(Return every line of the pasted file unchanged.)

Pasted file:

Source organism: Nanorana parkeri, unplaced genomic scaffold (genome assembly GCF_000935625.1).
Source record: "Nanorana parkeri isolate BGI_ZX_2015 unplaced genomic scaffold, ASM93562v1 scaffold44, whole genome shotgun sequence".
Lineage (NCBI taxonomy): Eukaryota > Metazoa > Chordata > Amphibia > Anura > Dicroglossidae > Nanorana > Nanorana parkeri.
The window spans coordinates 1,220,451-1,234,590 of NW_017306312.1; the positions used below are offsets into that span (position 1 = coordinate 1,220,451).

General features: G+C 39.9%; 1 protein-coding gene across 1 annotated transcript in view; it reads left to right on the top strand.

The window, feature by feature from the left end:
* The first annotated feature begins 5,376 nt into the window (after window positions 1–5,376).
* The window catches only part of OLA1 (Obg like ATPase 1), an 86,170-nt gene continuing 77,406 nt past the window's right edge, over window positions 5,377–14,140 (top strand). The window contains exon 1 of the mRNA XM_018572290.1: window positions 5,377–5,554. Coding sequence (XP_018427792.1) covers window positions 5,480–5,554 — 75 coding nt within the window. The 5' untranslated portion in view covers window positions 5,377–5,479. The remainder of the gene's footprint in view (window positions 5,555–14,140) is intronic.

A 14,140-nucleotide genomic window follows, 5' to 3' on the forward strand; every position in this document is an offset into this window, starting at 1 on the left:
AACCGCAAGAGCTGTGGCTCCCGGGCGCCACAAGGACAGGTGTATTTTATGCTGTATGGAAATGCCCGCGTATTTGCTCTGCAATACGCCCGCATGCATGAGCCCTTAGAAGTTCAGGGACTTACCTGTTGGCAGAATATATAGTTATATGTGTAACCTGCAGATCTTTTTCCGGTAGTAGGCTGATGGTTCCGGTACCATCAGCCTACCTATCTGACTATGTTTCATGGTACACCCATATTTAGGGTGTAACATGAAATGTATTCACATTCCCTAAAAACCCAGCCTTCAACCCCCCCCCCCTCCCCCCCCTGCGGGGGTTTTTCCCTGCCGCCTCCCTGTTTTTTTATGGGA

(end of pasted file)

Source organism: Nanorana parkeri, unplaced genomic scaffold (genome assembly GCF_000935625.1).
Source record: "Nanorana parkeri isolate BGI_ZX_2015 unplaced genomic scaffold, ASM93562v1 scaffold44, whole genome shotgun sequence".
Lineage (NCBI taxonomy): Eukaryota > Metazoa > Chordata > Amphibia > Anura > Dicroglossidae > Nanorana > Nanorana parkeri.
The window spans coordinates 1,220,451-1,234,590 of NW_017306312.1; the positions used below are offsets into that span (position 1 = coordinate 1,220,451).

General features: G+C 39.9%; 1 protein-coding gene across 1 annotated transcript in view; it reads left to right on the top strand.

The window, feature by feature from the left end:
* The first annotated feature begins 5,376 nt into the window (after window positions 1–5,376).
* The window catches only part of OLA1 (Obg like ATPase 1), an 86,170-nt gene continuing 77,406 nt past the window's right edge, over window positions 5,377–14,140 (top strand). The window contains exon 1 of the mRNA XM_018572290.1: window positions 5,377–5,554. Coding sequence (XP_018427792.1) covers window positions 5,480–5,554 — 75 coding nt within the window. The 5' untranslated portion in view covers window positions 5,377–5,479. The remainder of the gene's footprint in view (window positions 5,555–14,140) is intronic.

A 14,140-nucleotide genomic window follows, 5' to 3' on the forward strand; every position in this document is an offset into this window, starting at 1 on the left:
AACCGCAAGAGCTGTGGCTCCCGGGCGCCACAAGGACAGGTGTATTTTATGCTGTATGGAAATGCCCGCGTATTTGCTCTGCAATACGCCCGCATGCATGAGCCCTTAGAAGTTCAGGGACTTACCTGTTGGCAGAATATATAGTTATATGTGTAACCTGCAGATCTTTTTCCGGTAGTAGGCTGATGGTTCCGGTACCATCAGCCTACCTATCTGACTATGTTTCATGGTACACCCATATTTAGGGTGTAACATGAAATGTATTCACATTCCCTAAAAACCCAGCCTTCAACCCCCCCCCCCTCCCCCCCCTGCGGGGGTTTTTCCCTGCCGCCTCCCTGTTTTTTTATGGGA